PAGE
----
Pandora (NYSE: P) may have gone public just in the nick of time. With rival Spotify’s long-awaited U.S. arrival finally at hand, Pandora shares took a hit on Thursday, plunging six percent right out of the gate before recovering. Spotify’s debut escalates competition in the digital music market and knocks Pandora from its perch as the hottest streaming service on the internet.
Earlier this week, Pandora held its first analyst day as a public company, and touted its growing user-base and expanding partnerships. The company now has 100 million registered users, up from 90 million in April.
But Spotify, which is launching with all four major labels on board — Universal, EMI, Sony (NYSE: SNE) and Warner Music Group (NYSE: WMG) — looms large over Pandora. (I’ve used the free versions of both services and Spotify has a superior product, in my opinion.) Pandora shares had pared most of their losses in midday action Thursday, trading down 0.84 percent to 17.78.The company went public at $16 per share last month, raising $235 million, but its stock has fallen steadily from over $19 this week ahead of Spotify’s arrival.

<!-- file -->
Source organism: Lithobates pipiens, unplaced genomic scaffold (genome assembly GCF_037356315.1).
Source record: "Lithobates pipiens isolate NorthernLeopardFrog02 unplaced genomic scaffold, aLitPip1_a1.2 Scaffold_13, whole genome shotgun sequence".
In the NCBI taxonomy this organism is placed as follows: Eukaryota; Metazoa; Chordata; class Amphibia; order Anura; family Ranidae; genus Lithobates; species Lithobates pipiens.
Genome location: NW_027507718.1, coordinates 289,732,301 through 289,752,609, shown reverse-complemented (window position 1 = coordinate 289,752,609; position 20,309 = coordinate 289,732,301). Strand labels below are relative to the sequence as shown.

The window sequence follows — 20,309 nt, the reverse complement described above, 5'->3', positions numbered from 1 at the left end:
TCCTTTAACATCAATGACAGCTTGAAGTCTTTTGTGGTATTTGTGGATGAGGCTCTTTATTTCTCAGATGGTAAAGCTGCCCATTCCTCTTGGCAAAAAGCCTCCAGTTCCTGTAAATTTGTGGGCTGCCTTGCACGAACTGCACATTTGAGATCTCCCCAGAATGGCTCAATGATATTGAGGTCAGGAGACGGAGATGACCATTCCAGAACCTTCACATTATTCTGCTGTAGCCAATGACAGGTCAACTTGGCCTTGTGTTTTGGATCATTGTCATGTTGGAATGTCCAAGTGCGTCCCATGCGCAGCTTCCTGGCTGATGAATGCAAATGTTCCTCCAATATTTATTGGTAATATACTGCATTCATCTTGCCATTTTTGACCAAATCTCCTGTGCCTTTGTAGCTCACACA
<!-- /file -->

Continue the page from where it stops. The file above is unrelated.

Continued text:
Pandora is an established service in the U.S., but Spotify is hoping that the cumulative effect of years of buzz over its arrival — driven by music and tech bloggers who have been feverishly speculating about its U.S. debut — will attract users in this country.
Meanwhile, both companies face competitive threats from the likes of Apple (NSDQ: AAPL) and Google (NSDQ: GOOG), not to mention radio titan Clear Channel (OTCBB: CCMO), which has upgraded its own streaming service, iheartradio, to include playlist features.
Spotify USA head Ken Parks discussed the company’s U.S. launch with paidContent on the eve of its debut.